I asked if she was aware that HIV epidemic is still real in the country, infecting numerous individuals daily. She responded with a smile and said, “I’m well aware and I take it seriously. Even though HIV isn’t frequently discussed in the news these days, some of us stay informed.”
Akua mentioned that she received training from NGOs about eight years ago to become an
HIV peer educator. “I felt compelled to undergo the training after losing my mother to AIDS in 2008.” Her tone shifted as she mentioned her mother, and I noticed tears in her eyes and the quiver in her voice. She paused to collect herself, wiped her tears, and continued sharing, though her emotions occasionally broke through in her words.
“We learn to accept our circumstances and NGOs provide resourceful individuals who help us cope.”
Through these groups, Akua and others receive counseling, meeting both in person and over the phone. “NGOs ensure our mental well-being. They guide us on how to navigate our situation,” she emphasized. Beyond counseling and treatment, some NGOs offer practical skills like soap and bead making, alongside connections to health services.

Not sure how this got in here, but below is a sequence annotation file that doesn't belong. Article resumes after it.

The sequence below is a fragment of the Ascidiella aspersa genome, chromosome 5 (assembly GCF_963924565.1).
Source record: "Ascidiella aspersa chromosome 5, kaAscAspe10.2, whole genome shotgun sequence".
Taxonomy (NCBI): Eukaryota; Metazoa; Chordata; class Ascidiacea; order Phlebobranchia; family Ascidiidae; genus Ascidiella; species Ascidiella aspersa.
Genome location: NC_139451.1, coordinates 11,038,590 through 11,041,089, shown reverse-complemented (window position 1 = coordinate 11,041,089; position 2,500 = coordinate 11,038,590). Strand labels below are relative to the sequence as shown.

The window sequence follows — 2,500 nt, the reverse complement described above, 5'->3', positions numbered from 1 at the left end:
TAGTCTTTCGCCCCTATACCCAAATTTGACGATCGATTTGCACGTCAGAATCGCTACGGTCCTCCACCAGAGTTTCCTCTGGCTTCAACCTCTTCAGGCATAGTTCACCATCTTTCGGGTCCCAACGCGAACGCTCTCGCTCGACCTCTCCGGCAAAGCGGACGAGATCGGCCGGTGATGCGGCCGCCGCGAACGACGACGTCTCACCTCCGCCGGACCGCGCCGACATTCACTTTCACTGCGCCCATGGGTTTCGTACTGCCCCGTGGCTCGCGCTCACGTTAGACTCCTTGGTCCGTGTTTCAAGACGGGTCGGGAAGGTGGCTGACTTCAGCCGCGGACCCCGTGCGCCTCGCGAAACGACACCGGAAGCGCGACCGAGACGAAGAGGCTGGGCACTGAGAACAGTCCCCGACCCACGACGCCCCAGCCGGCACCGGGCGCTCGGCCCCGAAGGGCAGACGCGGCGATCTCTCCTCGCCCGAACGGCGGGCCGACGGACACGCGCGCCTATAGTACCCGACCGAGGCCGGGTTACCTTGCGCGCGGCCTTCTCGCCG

However, this isn’t the case everywhere in the country. In many areas, female sex workers with HIV face isolation due to stigma and legal constraints. Without the necessary support, they grapple with depression on their own. This is where the importance of decriminalizing sex work becomes evident in the country.
The Path Forward:
Ghana’s journey through the HIV epidemic reflects a complex interplay of challenges, successes, and ongoing efforts. Through collaborative partnerships, innovative strategies, and the collective will of the Ghanaian people, the path toward a future free of the burden of HIV remains within reach.
According to a report from UNAIDS, in 2022, a huge 39 million people around the world were living with HIV. 86% of them knew they had HIV. 76% of those, which is about 29.8 million people, were getting antiretroviral treatment (ART) to help them.
Unfortunately, in 2022, 1.3 million people still got HIV. Countries need a lot of money to fight HIV properly – about $29.3 billion by 2030.